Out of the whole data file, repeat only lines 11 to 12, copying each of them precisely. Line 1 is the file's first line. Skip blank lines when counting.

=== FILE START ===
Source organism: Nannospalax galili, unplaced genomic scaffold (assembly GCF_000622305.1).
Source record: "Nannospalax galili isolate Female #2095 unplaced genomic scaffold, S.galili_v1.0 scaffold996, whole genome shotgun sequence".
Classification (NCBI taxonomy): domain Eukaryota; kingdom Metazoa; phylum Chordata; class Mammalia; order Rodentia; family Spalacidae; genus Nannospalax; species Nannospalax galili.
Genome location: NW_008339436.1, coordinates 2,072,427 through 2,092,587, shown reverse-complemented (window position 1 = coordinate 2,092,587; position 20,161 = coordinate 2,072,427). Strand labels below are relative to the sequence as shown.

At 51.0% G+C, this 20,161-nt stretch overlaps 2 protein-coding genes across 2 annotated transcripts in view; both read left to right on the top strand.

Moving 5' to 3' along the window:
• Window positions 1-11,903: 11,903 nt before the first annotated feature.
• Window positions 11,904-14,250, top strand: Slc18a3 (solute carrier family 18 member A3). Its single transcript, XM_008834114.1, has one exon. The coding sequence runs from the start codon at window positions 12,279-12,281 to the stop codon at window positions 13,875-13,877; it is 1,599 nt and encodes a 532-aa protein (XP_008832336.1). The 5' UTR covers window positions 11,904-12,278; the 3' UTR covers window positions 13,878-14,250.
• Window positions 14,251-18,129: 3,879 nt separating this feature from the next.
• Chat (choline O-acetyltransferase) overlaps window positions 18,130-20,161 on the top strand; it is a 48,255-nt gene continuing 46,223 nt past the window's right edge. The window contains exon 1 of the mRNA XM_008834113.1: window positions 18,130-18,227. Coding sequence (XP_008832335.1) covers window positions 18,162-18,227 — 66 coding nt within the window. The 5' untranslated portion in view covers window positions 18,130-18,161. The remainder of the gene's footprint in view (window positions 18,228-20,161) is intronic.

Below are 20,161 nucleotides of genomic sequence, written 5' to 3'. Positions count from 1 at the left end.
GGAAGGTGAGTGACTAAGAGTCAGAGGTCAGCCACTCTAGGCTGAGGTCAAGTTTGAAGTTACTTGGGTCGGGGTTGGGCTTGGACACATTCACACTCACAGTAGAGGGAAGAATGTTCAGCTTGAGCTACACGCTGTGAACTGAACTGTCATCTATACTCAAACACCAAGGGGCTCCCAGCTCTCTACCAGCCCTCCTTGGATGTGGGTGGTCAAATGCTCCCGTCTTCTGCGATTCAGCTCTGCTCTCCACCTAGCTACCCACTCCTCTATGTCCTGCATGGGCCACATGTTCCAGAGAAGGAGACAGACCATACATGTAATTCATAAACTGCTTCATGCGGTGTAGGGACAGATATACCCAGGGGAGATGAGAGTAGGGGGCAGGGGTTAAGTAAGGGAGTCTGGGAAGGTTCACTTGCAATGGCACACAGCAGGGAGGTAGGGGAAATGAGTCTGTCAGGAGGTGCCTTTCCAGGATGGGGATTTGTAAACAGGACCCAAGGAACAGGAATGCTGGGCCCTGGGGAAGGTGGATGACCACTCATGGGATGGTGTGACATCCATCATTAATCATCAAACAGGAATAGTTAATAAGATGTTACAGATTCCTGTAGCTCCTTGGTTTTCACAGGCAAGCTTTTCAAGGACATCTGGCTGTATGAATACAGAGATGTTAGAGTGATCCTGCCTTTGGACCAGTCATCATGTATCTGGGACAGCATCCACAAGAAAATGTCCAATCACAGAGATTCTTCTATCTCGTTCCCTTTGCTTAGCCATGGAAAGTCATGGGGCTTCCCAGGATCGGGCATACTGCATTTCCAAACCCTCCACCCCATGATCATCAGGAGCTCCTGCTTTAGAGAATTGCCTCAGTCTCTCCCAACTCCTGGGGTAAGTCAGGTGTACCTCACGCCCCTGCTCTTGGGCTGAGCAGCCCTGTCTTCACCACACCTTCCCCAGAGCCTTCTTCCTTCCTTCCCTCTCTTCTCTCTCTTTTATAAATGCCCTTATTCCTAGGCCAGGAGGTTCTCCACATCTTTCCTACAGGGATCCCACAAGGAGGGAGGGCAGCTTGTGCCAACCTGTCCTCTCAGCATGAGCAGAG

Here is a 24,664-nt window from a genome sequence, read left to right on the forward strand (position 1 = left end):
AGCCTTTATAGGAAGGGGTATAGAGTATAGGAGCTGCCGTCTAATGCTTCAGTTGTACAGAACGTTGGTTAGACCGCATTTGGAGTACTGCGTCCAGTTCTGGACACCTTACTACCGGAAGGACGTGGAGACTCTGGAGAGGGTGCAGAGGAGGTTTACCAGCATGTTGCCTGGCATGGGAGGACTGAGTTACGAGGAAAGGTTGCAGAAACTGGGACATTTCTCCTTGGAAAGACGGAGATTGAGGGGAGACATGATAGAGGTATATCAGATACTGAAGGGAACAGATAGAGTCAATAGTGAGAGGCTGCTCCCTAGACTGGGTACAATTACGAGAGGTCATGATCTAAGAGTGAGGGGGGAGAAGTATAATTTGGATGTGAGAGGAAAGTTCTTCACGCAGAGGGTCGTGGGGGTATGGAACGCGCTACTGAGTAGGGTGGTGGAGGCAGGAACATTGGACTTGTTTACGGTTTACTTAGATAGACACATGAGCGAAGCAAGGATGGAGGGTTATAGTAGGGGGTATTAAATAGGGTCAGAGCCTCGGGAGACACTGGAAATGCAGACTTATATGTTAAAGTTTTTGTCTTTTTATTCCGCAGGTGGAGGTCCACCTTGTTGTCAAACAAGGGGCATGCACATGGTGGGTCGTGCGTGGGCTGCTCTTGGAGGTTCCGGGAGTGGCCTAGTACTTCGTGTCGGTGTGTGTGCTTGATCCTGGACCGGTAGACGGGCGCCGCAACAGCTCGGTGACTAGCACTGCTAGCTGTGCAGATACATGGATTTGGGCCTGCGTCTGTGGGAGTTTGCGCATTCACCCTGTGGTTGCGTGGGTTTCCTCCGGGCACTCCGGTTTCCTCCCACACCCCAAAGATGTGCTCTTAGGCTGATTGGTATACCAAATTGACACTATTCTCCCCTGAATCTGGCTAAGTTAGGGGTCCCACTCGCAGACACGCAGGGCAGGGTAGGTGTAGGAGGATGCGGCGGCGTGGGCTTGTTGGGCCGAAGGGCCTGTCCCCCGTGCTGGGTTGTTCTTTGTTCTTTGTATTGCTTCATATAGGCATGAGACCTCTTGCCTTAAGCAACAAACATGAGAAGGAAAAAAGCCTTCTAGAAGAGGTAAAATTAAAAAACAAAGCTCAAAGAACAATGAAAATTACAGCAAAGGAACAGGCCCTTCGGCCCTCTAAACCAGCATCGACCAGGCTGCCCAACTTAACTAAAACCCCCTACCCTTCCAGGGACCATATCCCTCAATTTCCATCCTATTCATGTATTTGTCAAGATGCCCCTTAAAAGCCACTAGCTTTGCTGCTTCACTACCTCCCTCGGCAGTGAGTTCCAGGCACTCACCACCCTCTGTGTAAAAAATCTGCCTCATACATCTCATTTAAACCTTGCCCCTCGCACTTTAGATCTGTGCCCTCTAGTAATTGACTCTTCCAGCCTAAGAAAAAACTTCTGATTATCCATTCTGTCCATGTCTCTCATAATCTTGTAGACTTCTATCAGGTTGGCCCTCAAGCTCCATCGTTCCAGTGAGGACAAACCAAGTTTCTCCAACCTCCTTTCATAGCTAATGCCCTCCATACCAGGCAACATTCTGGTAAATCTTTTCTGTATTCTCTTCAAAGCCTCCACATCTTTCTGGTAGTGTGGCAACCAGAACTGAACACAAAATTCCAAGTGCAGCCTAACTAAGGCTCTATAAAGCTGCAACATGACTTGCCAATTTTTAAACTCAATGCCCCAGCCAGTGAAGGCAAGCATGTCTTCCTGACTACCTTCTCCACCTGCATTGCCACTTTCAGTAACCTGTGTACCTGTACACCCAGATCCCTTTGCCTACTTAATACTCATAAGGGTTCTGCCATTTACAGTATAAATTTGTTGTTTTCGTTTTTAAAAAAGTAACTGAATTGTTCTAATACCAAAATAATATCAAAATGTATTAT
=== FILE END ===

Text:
Below are 20,161 nucleotides of genomic sequence, written 5' to 3'. Positions count from 1 at the left end.
GGAAGGTGAGTGACTAAGAGTCAGAGGTCAGCCACTCTAGGCTGAGGTCAAGTTTGAAGTTACTTGGGTCGGGGTTGGGCTTGGACACATTCACACTCACAGTAGAGGGAAGAATGTTCAGCTTGAGCTACACGCTGTGAACTGAACTGTCATCTATACTCAAACACCAAGGGGCTCCCAGCTCTCTACCAGCCCTCCTTGGATGTGGGTGGTCAAATGCTCCCGTCTTCTGCGATTCAGCTCTGCTCTCCACCTAGCTACCCACTCCTCTATGTCCTGCATGGGCCACATGTTCCAGAGAAGGAGACAGACCATACATGTAATTCATAAACTGCTTCATGCGGTGTAGGGACAGATATACCCAGGGGAGATGAGAGTAGGGGGCAGGGGTTAAGTAAGGGAGTCTGGGAAGGTTCACTTGCAATGGCACACAGCAGGGAGGTAGGGGAAATGAGTCTGTCAGGAGGTGCCTTTCCAGGATGGGGATTTGTAAACAGGACCCAAGGAACAGGAATGCTGGGCCCTGGGGAAGGTGGATGACCACTCATGGGATGGTGTGACATCCATCATTAATCATCAAACAGGAATAGTTAATAAGATGTTACAGATTCCTGTAGCTCCTTGGTTTTCACAGGCAAGCTTTTCAAGGACATCTGGCTGTATGAATACAGAGATGTTAGAGTGATCCTGCCTTTGGACCAGTCATCATGTATCTGGGACAGCATCCACAAGAAAATGTCCAATCACAGAGATTCTTCTATCTCGTTCCCTTTGCTTAGCCATGGAAAGTCATGGGGCTTCCCAGGATCGGGCATACTGCATTTCCAAACCCTCCACCCCATGATCATCAGGAGCTCCTGCTTTAGAGAATTGCCTCAGTCTCTCCCAACTCCTGGGGTAAGTCAGGTGTACCTCACGCCCCTGCTCTTGGGCTGAGCAGCCCTGTCTTCACCACACCTTCCCCAGAGCCTTCTTCCTTCCTTCCCTCTCTTCTCTCTCTTTTATAAATGCCCTTATTCCTAGGCCAGGAGGTTCTCCACATCTTTCCTACAGGGATCCCACAAGGAGGGAGGGCAGCTTGTGCCAACCTGTCCTCTCAGCATGAGCAGAG